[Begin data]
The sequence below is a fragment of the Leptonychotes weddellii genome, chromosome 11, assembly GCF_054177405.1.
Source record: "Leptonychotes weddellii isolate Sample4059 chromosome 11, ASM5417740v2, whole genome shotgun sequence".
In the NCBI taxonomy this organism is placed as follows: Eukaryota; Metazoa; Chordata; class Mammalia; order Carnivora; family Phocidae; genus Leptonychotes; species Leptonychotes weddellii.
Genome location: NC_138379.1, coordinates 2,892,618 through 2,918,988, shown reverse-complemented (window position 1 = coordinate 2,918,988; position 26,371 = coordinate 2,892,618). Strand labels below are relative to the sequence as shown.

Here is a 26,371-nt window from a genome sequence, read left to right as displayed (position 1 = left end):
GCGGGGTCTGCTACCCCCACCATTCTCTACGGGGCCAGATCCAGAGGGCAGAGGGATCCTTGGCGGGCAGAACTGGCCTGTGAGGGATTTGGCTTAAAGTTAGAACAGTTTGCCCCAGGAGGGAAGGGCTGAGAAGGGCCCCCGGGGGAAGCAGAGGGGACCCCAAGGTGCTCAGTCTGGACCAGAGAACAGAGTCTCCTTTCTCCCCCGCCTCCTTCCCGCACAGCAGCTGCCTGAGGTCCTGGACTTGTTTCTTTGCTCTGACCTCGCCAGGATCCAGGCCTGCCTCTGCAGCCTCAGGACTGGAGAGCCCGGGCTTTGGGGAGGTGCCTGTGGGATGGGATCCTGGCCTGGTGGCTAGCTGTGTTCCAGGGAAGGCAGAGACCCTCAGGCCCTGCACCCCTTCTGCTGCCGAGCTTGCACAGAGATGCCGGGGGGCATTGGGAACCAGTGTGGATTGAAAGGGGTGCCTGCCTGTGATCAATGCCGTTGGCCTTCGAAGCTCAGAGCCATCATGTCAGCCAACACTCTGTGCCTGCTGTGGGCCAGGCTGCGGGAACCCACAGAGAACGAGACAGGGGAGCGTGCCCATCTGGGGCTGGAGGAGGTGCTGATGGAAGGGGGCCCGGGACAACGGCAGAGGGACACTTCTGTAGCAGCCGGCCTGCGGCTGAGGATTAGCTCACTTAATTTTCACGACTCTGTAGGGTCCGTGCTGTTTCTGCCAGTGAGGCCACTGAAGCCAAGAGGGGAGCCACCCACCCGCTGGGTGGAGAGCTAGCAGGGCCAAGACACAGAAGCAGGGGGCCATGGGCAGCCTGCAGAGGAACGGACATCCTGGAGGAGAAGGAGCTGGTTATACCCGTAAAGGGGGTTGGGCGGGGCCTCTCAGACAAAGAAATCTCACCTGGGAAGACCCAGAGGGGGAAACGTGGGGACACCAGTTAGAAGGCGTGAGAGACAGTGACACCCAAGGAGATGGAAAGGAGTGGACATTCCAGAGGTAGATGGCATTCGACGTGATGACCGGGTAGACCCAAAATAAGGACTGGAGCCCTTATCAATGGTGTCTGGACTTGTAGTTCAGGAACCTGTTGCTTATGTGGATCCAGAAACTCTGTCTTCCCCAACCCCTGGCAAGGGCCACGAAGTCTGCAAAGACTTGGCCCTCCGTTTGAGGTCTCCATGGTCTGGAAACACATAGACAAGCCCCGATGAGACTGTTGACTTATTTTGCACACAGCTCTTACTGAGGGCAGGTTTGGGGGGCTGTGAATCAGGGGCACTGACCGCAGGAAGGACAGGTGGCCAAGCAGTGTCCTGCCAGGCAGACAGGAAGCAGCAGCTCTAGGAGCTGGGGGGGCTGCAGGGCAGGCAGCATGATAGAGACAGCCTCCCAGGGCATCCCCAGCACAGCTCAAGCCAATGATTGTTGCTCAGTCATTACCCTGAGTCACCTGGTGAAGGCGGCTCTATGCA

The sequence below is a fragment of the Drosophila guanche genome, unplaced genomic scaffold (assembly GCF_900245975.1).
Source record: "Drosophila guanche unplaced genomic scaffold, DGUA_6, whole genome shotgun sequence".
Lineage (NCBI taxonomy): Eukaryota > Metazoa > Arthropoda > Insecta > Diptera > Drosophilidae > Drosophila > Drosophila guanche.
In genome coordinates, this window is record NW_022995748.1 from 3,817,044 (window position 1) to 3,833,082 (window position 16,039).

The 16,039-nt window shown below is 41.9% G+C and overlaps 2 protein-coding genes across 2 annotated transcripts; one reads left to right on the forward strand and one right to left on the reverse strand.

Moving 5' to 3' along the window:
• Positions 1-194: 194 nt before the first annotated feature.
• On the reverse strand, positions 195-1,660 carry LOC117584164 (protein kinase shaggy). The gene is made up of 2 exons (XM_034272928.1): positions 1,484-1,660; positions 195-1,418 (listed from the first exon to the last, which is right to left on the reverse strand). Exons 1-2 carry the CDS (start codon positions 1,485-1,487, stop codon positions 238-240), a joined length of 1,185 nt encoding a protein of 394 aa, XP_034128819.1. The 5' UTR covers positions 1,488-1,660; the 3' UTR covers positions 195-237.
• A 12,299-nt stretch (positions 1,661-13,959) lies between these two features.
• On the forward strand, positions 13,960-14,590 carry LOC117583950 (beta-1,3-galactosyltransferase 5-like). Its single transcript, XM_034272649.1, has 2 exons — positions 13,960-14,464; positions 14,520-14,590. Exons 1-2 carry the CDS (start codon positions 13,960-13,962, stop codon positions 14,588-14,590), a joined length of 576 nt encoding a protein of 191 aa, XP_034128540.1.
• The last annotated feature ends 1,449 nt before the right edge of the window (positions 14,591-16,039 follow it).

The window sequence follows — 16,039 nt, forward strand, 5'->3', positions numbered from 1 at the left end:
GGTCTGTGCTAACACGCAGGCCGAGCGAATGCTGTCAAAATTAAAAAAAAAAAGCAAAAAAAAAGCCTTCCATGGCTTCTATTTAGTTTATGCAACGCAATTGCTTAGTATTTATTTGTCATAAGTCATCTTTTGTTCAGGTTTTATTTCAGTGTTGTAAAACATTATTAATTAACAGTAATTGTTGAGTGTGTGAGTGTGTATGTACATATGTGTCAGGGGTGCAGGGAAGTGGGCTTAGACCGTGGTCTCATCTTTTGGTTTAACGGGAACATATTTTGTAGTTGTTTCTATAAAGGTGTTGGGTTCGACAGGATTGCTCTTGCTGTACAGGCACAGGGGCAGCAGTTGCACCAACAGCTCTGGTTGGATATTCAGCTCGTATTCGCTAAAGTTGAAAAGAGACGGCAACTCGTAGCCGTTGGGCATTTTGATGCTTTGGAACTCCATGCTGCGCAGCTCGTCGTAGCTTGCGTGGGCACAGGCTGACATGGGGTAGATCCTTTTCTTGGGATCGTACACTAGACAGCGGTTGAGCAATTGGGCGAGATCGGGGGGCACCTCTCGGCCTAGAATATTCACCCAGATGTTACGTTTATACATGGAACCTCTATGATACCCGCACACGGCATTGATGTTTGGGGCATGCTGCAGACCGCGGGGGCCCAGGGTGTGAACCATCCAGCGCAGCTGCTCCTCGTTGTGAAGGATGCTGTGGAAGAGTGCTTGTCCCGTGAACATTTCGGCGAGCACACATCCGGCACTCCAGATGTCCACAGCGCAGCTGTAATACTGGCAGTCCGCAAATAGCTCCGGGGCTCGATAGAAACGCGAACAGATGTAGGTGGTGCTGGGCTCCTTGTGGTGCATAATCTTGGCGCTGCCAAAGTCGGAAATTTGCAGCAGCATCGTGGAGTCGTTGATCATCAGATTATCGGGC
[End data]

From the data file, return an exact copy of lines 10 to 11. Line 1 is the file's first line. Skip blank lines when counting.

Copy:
In genome coordinates, this window is record NW_022995748.1 from 3,817,044 (window position 1) to 3,833,082 (window position 16,039).

The 16,039-nt window shown below is 41.9% G+C and overlaps 2 protein-coding genes across 2 annotated transcripts; one reads left to right on the forward strand and one right to left on the reverse strand.